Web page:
Generally, people think about judges, juries, and trials when they think about litigation and filing a lawsuit. However, parties are engaging more and more in various forms of alternative dispute resolution, such as arbitration and mediation, instead of going through trial. Sometimes the choice to mediate or arbitrate is voluntary and sometimes it is compulsory. However, with the expense of taking a case through trial skyrocketing, mediation and arbitration are great alternatives for resolving a case on a budget.
Arbitration is similar in form to a trial in the sense that evidence is presented to an independent party who will make an ultimate decision regarding the outcome of the case. However, instead of a judge or jury hearing the case at the court house, arbitrations are generally held in a private office in front of an arbitrator. Generally, retired judges or experience attorneys act as arbitrators. The arbitrator performs all of the functions that a judge and jury perform during a trial. The arbitrator hears all of the evidence, rules on legal issues, and ultimately decides the outcome of the case.
Types of Arbitrations.
There are several types of arbitrations that may be encountered. First, there are binding arbitrations. In a binding arbitration, the decision of the arbitrator is final, and the parties have no opportunity to appeal the decision. Binding arbitrations generally occur as the result of a dispute over a contract that contains a binding arbitration provision. Conversely, in a non-binding arbitration the parties do not have to accept the decision of the arbitrator and may appeal the decision. Some arbitrations are voluntary. For example, the parties to a law suit might agree to save expense by having an arbitrator decide the case instead of having a trial.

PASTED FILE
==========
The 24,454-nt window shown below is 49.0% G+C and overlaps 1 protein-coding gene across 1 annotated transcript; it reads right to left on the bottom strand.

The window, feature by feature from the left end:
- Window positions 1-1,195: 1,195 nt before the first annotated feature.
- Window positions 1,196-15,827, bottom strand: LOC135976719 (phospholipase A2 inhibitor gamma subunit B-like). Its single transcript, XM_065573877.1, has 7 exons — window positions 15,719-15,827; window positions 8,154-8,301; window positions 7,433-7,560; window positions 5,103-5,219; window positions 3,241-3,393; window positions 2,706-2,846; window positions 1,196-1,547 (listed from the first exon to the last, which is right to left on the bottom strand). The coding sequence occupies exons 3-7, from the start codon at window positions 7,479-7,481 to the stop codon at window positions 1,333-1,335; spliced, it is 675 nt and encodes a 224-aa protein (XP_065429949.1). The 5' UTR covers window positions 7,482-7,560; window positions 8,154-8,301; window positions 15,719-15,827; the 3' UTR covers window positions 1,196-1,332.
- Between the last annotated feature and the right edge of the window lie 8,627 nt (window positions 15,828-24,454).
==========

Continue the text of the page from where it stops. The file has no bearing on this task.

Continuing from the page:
Court Annexed Arbitrations
Some arbitrations are mandatory. For lawsuits with claims less than $50,000, ORS 36.400 requires the parties to submit to non-binding arbitration, called Court Annexed Arbitration. Since it is non-binding, the parties have the right to appeal the arbitrator's decision and have a trial. However, a party appealing the decision of an arbitrator under Court Annexed Arbitration should be aware that, pursuant to ORS 36.405, if that party does not improve his or her position at trial then he or she will be taxed the attorney fees and costs incurred by the other party to the action.
Mediation is a form of settlement negotiation which is facilitated with the help of an independent third party who acts as the mediator. The mediator does not have the power or authority to make rulings or a determination on the case. Rather, the mediator's objective is to improve the dialogue between the parties and assist the parties in coming to an agreement or resolution. Parties often appreciate mediation because it allows the parties to reach a settlement on their own terms, rather than have a resolution of the case imposed by a third party (like a judge or arbitrator). Generally, mediation is a voluntary process that parties agree to engage in to resolve a dispute or litigation. However, mediation can sometimes be compulsory if the dispute between the parties is based upon a contract, and the contract requires the parties to first mediate the dispute before moving forward with a lawsuit.
Once a plaintiff files and serves the Complaint, and once the defendant files an Answer to the Complaint, the parties typically engage in the discovery process. This process generally precedes arbitration, mediation, and trial. This is a process by which the parties attempt to learn about the opposing party's case. This process can include sending Requests for Production of Documents, sending Requests for Admissions, and taking depositions. A Request for the Production of Documents is simply a formal request that the opposing party produce documents that are relevant to the issues in the case. A Request for Admissions is a formal request sent to the opposing party asking that they either admit or deny the truth of statements prepared by you or your attorney. A deposition provides a party with the opportunity to sit down, in the presence of a court reporter, with an opposing party or important witness and ask questions regarding the issues and facts in the case.